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One of the most accessible low investment businesses in the United States is peddling: buying consumer goods and selling them informally on the street, from cars and vans or in organized “flea markets” and fairs.

Many Americans think of this kind of work as demeaning, which is just fine with the peddlers, since many of them make a lot more money than the people who look down on them. In large cities peddlers operating out of vans are so sophisticated that they even light up their displays at night by using portable generators.

Peddlers don’t have many of the expenses a retail store does. They either don’t pay rent or pay a small fee for their space at fairs or weekly flea markets. While some peddlers go through the process of becoming licensed by the local government, many do not, and in many cases licenses are not required. Peddlers work for cash and rarely bother with the details of sales and income taxes.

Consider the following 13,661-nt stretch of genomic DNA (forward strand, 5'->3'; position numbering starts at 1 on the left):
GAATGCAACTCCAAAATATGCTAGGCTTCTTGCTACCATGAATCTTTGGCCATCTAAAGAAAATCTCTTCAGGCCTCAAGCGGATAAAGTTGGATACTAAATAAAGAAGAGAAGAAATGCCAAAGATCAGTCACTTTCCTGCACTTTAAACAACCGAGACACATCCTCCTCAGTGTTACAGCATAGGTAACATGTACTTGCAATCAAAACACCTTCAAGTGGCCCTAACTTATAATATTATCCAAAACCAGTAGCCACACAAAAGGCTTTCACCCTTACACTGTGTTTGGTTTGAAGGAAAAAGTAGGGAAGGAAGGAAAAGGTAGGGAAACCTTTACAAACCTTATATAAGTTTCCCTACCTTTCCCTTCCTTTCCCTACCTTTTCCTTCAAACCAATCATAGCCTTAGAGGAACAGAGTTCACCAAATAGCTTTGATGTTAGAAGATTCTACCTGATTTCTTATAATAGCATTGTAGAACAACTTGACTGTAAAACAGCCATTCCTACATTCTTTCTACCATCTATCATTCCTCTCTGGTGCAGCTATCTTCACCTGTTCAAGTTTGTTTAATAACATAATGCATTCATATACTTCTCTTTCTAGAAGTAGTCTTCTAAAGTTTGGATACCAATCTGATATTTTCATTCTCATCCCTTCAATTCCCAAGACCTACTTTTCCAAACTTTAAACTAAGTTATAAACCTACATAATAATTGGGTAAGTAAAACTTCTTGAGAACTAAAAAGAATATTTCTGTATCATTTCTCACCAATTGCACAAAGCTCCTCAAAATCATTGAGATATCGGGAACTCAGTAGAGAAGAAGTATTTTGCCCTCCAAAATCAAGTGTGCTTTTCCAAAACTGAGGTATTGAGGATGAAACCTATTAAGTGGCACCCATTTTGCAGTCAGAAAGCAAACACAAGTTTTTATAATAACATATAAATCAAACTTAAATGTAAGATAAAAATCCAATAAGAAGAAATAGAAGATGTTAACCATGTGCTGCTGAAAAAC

For a few hundred dollars or even less, anyone can set up as a peddlar nearly anywhere in the United States. The products are easy enough to find; some wholesalers specialize in selling to peddlars. A peddler who learns to find the right products and sell them in the right places can do surprisingly well.

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